Flowerdew’s Charge

On 30 March 1918, during the Battle of Moreuil Wood which helped blunt Ludendorff’s massive Operation Michael spring offensive, the Canadian Cavalry Brigade– which had long been held in strategic reserve in case the Allies were able to break through– galloped into the field.

One of these units, C Sqn of Lord Strathcona’s Horse (Royal Canadians), commanded by Lt. Gordon Flowerdew, wheeled into line, and “with a wild shout, a hundred yards in front of his men, charged down on the long thin column of Germans.”

Alfred Munnings: Charge of Flowerdew's Squadron, Beaverbrook Collection of War Art, Canadian War Memorial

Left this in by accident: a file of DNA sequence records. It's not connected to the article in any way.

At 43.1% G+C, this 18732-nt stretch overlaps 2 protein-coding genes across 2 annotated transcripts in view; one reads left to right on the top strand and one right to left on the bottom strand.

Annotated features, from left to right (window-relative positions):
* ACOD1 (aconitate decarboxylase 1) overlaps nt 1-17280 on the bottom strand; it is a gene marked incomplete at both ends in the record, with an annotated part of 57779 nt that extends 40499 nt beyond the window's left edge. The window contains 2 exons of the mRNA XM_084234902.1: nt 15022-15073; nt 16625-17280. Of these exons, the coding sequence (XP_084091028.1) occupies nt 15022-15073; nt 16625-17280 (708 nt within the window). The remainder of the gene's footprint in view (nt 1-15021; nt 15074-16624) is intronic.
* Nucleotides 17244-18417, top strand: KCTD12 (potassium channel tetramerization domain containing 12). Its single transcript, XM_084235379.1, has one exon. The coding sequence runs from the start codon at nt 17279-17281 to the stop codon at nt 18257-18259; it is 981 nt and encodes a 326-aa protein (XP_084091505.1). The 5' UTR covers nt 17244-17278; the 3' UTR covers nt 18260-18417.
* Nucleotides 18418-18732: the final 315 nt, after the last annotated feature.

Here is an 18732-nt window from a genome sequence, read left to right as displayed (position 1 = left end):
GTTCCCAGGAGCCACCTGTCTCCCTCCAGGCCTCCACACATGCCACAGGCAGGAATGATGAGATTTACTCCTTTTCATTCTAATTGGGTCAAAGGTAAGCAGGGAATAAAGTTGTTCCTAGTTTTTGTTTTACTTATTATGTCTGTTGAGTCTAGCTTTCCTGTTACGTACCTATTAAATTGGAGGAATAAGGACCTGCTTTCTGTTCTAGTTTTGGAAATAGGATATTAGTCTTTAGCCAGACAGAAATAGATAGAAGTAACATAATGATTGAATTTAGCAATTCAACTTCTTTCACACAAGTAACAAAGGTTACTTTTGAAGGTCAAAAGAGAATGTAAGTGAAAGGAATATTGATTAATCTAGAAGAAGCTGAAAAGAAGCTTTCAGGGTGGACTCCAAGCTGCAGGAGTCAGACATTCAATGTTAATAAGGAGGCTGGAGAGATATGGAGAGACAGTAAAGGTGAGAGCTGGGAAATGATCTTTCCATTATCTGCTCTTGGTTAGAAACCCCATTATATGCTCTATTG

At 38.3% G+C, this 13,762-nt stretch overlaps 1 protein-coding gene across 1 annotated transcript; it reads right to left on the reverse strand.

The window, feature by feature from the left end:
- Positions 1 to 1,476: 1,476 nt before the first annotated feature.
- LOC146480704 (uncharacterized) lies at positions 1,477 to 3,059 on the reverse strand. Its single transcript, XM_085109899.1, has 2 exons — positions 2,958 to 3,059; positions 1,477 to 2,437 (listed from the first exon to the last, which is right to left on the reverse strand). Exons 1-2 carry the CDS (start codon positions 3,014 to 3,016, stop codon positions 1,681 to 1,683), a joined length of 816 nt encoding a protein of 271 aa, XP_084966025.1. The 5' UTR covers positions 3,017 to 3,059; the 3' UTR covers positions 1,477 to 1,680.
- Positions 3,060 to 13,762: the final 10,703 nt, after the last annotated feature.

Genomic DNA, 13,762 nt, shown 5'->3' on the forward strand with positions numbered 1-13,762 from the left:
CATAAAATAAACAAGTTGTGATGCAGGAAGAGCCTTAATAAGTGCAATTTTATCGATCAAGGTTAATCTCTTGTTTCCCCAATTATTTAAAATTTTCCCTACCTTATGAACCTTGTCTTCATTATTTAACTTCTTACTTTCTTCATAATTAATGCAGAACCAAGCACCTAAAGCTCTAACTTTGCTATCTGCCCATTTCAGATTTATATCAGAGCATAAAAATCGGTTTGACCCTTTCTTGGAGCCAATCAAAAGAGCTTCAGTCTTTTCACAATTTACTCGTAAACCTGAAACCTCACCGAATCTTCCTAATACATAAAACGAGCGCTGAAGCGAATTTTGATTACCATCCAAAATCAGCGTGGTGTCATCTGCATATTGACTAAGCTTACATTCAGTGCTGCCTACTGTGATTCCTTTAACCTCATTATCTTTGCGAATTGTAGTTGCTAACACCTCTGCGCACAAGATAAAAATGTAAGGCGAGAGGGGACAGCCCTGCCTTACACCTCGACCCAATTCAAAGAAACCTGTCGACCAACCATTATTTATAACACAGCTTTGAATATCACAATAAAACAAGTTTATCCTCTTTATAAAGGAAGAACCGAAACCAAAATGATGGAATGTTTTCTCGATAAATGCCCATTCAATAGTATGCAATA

Alfred Munnings: Charge of Flowerdew’s Squadron, Beaverbrook Collection of War Art, Canadian War Memorial

The horsemen charged through the German lines twice and set them to retreat– but lost 70 percent of their effectives in the process. Nonetheless, they held their captured ground until Canadian infantry arrived to reinforce them. Flowerdew later died of his wounds and his family was presented with the VC in his honor.

The Royal Canadians’ Strathcona Mounted Troop recently recreated the charge in France, sans Germans.

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